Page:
What Are the Common Treatment Options for Sleep Apnea?

Continuous Positive Airway Pressure (CPAP) Therapy

This is the most common treatment option for patients with moderate to severe sleep apnea, a condition that can cause variations in heart rate and poor sleep and even lead to health conditions like high blood pressure and atrial fibrillation if left untreated. A CPAP machine delivers air pressure through a mask placed over your nose while you sleep.

This air pressure is instrumental in keeping your upper airway passages open, preventing apnea episodes and associated drops in blood oxygen levels. It also decreases the risk of making the condition worse.

Bi-Level Positive Airway Pressure (BiPAP or BPAP)

This device is suited for those unable to adapt to CPAP. BPAP devices feature two pressure settings—a higher one for inhalation and a lower one for exhalation—making it easier for some to breathe out against the incoming air. Like CPAP, this meets the goal of maintaining steady air pressure and minimizing sleep disruption, which can worsen the condition if not managed properly.

Oral Appliances

These are designed for those experiencing mild to moderate sleep apnea. These custom-fitted devices help keep the throat open, minimizing sleep disruption and reducing risk factors such as a sore throat. They assist in repositioning the jaw and tongue, providing an open, unobstructed airway.

Oral appliances can be an efficient alternative for patients who can’t tolerate or haven’t been helped by the air pressure provided by a CPAP machine.

Positional Therapy

If sleep studies show your sleep apnea worsens when you lie on your back, positional therapy may be beneficial. It involves adjustments to ensure you avoid sleeping in this position, reducing the occurrence of apnea.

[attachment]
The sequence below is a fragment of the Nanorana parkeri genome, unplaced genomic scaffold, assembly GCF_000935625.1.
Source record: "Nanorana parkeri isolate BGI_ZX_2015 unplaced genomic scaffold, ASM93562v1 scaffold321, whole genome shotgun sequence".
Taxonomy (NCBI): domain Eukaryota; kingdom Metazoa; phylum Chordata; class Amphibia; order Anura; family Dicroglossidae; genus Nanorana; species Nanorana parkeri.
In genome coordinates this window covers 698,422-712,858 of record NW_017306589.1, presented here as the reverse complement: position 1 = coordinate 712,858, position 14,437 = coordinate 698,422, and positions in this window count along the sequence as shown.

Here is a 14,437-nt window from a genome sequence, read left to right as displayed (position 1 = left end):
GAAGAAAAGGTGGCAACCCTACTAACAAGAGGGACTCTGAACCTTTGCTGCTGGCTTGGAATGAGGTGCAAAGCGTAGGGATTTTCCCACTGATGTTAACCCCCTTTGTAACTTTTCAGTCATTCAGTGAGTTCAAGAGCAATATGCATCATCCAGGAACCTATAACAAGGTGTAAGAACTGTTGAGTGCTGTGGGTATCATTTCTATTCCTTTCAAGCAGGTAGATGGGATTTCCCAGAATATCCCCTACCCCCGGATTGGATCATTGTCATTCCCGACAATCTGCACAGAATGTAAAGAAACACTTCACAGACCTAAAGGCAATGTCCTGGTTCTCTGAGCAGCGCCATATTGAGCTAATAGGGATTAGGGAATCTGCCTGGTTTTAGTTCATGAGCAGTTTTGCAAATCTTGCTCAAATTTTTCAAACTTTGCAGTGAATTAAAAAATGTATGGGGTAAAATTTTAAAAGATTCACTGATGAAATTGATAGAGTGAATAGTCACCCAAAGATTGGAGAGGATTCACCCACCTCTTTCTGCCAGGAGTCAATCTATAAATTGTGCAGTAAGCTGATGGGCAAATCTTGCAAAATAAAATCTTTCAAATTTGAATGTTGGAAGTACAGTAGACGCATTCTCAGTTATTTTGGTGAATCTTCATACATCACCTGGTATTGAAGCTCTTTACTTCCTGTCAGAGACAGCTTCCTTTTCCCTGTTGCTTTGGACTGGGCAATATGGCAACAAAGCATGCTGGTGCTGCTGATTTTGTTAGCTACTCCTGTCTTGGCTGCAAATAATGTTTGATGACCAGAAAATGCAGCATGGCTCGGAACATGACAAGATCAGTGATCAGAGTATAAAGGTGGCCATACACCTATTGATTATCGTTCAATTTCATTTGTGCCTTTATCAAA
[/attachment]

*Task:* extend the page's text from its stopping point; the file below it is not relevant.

Lifestyle Changes

Lifestyle changes can often significantly improve symptoms of sleep apnea. These can include losing weight if you’re overweight, preventing weight gain, ceasing smoking, limiting alcohol and sedative use, or modifying your sleep routine. These changes can help control blood pressure levels, reduce sleep disruption, and improve overall health outcomes for patients with sleep apnea.


If other treatment options fail or do not treat sleep apnea, surgery is the last option. Minimally invasive procedures to more complex ones like nasal surgery, throat surgery, oral surgery, or even weight loss surgery are used to eliminate or reduce the extra tissues in your throat. This reduction prevents the tissues from collapsing and blocking the airway, leading to sleep disruption and drops in blood oxygen levels during sleep.

Hypoglossal Nerve Stimulation

This relatively new treatment is great for certain cases of sleep apnea. It involves surgically implanting a stimulator for the nerve that controls tongue movement. The stimulator helps maintain an open airway during sleep, thus reducing sleep disruption and improving blood oxygen levels.

Take the First Step to Better Sleep: Schedule Your Sleep Apnea Assessment Today

Ignoring the common symptoms that make sleep apnea worse doesn’t just rob you of a good night’s sleep but can lead to potentially severe health problems. Thankfully, understanding the risk factors, staying in tune with your body and seeking help from sleep doctors at the earliest warning signs can render this condition manageable and lessen risks of heart disease, heart attack, etc.

If you or a loved one are experiencing signs of sleep apnea, seeking guidance from a sleep specialist or healthcare provider is essential. Contact Miller’s Family Dentistry today for personalized care and comprehensive treatment plans tailored to your needs. Don’t let sleep apnea impact your health and well-being—take proactive steps towards better sleep and overall wellness.

Dr. Ron Miller - Miller's Family Dentistry

About Dr. Ron Miller

I’m proud to be following in my family’s footsteps when it comes to providing families with quality healthcare. Dentistry has changed so much since my father opened this office more than 50 years ago. I take pride in bringing you the benefits of the latest advances for gentler, more effective care. But one thing hasn’t changed: We still offer the personalized care that makes every patient feel special.